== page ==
R (Purdy) v Director of Public Prosecutions [2009] UKHL 45

Key point

  • The principle of legality in articles of the ECHR requires any interference with Convention rights to have a legal basis in domestic law, for the law or rule to be accessible and precise, and for the law and rule to be applied in a non-arbitrary and proportionate manner
  • For a law or rule to be accessible and precise, the executive will have ensure that the scope of discretion under the law and the manner of its exercise are indicated with sufficient clarity – this might necessitate the promulgation of office-specific policies by prosecutors identifying the factors they will take into account when exercising prosecutorial discretion

Facts

  • P’s husband intended to her travel to Switzerland to attain physician-assisted suicide would be illegal under s.2(1) Suicide Act 1961 with a potential penalty of 14 years
  • P sought information on whether her husband would be prosecuted if he helped her travel to Switzerland, as s.2(4) SA allows the Director of Public Prosecutions to decide when to bring charges under s.2(1)
  • DPP has never exercised his discretion to under s2(4) Suicide Act to prosecute such conduct, but has only ever published his official reasoning for his decision in one previous case
  • P argued that she should be entitled to information on factors the DPP will take into account to exercise his discretion under s2(4) under her article 8 ECHR right to respect for private and family life

Held (House of Lords)

  • Appeal allowed
  • Art.8(2) ECHR places a duty on the DPP to promulgate a policy on the factors it will take into account in deciding whether to prosecute under s.2(4) Suicide Act 1961

Lord Hope of Craighead

Principle of legality under article 8(2)

  • The requirement of article 8(2) that there should be no interference with the right under article 8(1) except such as was in accordance with the law required the court to consider:
    1. whether there was a legal basis in domestic law for any such interference,
    2. whether the law or rule in question is sufficiently accessible to the individual who is affected by the restriction, and sufficiently precise to enable him to understand its scope and foresee the consequences of his actions so that he can regulate his conduct without breaking the law, and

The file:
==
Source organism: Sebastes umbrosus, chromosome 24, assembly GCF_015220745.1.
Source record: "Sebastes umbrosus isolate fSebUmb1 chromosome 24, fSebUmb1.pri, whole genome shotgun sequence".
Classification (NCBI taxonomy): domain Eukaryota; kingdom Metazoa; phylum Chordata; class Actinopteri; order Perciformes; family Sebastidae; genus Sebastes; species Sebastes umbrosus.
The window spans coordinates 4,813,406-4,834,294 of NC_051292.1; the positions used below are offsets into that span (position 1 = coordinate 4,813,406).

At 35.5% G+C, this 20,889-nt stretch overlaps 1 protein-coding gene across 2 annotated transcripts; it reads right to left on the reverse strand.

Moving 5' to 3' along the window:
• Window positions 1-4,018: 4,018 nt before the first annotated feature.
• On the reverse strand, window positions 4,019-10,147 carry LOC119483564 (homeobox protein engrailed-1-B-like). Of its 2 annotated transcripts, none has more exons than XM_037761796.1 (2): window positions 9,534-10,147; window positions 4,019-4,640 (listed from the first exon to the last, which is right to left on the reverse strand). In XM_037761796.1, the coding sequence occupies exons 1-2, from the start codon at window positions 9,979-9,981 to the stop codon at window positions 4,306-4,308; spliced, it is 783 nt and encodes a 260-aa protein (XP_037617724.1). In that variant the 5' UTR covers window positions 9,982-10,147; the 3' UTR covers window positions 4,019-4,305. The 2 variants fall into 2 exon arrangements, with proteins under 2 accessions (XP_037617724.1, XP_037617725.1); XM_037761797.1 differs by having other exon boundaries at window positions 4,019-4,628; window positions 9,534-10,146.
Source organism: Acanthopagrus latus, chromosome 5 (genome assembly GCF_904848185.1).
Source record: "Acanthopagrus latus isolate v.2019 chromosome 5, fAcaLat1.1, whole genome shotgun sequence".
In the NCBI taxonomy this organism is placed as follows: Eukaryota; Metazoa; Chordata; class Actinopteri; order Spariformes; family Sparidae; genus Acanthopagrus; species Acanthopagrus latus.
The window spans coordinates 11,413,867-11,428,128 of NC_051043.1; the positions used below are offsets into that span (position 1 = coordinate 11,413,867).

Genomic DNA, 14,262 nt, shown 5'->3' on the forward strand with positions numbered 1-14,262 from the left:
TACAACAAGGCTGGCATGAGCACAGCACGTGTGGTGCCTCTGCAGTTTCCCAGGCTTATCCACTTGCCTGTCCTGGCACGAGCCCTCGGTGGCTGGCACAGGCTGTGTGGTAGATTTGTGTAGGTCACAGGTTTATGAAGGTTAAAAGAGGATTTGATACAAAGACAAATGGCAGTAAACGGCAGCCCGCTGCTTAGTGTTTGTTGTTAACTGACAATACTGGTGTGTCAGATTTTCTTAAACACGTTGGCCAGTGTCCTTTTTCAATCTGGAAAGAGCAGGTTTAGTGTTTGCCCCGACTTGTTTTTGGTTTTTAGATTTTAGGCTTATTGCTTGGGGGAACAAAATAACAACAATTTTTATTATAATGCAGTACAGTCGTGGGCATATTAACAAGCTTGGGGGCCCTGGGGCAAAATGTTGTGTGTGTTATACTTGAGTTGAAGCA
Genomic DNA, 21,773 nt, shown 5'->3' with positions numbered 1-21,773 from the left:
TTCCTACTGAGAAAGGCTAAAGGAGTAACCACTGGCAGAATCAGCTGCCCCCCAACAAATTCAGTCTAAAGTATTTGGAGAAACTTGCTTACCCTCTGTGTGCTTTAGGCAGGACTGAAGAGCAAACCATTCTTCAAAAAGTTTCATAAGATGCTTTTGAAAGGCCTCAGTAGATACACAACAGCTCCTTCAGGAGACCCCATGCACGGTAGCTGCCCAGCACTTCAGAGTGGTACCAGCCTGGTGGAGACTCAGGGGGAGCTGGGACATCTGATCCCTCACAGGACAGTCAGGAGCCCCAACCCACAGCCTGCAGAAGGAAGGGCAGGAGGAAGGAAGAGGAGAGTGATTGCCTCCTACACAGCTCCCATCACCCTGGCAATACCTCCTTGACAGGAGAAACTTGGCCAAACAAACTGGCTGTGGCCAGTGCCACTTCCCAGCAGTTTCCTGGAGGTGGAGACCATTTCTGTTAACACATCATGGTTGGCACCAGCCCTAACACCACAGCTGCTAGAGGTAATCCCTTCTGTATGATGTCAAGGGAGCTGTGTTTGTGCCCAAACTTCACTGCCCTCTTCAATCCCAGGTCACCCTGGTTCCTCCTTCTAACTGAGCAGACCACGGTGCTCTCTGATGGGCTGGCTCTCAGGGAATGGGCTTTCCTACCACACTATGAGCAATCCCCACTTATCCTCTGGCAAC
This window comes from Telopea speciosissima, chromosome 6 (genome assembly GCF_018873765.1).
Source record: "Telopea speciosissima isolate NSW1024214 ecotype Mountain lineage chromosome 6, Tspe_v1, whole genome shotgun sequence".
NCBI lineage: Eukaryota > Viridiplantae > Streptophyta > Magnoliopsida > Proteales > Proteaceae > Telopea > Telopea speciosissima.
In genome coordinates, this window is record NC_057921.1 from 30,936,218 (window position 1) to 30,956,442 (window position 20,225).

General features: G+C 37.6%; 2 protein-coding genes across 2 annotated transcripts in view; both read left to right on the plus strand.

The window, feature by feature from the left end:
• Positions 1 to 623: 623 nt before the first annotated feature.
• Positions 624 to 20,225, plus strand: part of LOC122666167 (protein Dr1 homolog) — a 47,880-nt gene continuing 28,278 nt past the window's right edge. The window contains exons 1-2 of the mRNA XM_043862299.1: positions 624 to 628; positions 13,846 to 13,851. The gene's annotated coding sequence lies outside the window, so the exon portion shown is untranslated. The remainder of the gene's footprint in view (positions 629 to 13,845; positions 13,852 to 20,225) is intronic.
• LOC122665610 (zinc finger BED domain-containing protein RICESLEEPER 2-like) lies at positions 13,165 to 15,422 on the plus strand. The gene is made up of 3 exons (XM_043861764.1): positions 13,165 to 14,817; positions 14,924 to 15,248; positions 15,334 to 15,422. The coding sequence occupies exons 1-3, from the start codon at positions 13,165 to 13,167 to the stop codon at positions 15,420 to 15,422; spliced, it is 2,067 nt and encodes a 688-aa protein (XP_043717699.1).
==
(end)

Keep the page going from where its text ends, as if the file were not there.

3. whether the law or rule was being applied in a way which was arbitrary or disproportionate: [40]
  • ‘A law which confers a discretion is not in itself inconsistent with this requirement, provided the scope of the discretion and the manner of its exercise are indicated with sufficient clarity to give the individual protection against interference which is arbitrary’: [41]

Current case

  • The Code for Crown Prosecutors issued by the DPP will ‘normally provide sufficient guidance to Crown Prosecutors and to the public as to how [prosecutorial] decisions should or are likely to be taken’: [53]
  • However, in dealing with prosecution under the s.2(4) Suicide Act 1961, the Code itself does not satisfy the article 8(2) requirements of accessibility and foreseeability: [54]
  • ‘I consider that the offence of aiding and abetting the suicide of another under section 2(1) Suicide Act 1961 is unique in that the critical act – suicide – is not itself unlawful, unlike any other aiding and abetting offence. For that reason, I have decided that many of the factors identified in the Code in favour or against a prosecution do not really apply in this case‘: [50]
  • ’I would therefore allow the appeal and require the Director to promulgate an offence-specific policy identifying the facts and circumstances which he will take into account in deciding, in a case such as that which Ms Purdy’s case exemplifies’: [56]

Commentary

  • Even after the adoption of guidelines, the blanket ban is not truly mitigated by the uncertain prospect of failure to prosecute; considering the high risks involved—long-term deprivation of liberty, social stigma attached to a criminal conviction and jeopardizing one’s future employability and livelihood—this is an insufficient corrective to the general ban.’: The blanket ban on assisted suicide: between moral paternalism and utilitarian justice, Dr Carmen Draghici, E.H.R.L.R. 2015, 3, 286-297, p.292
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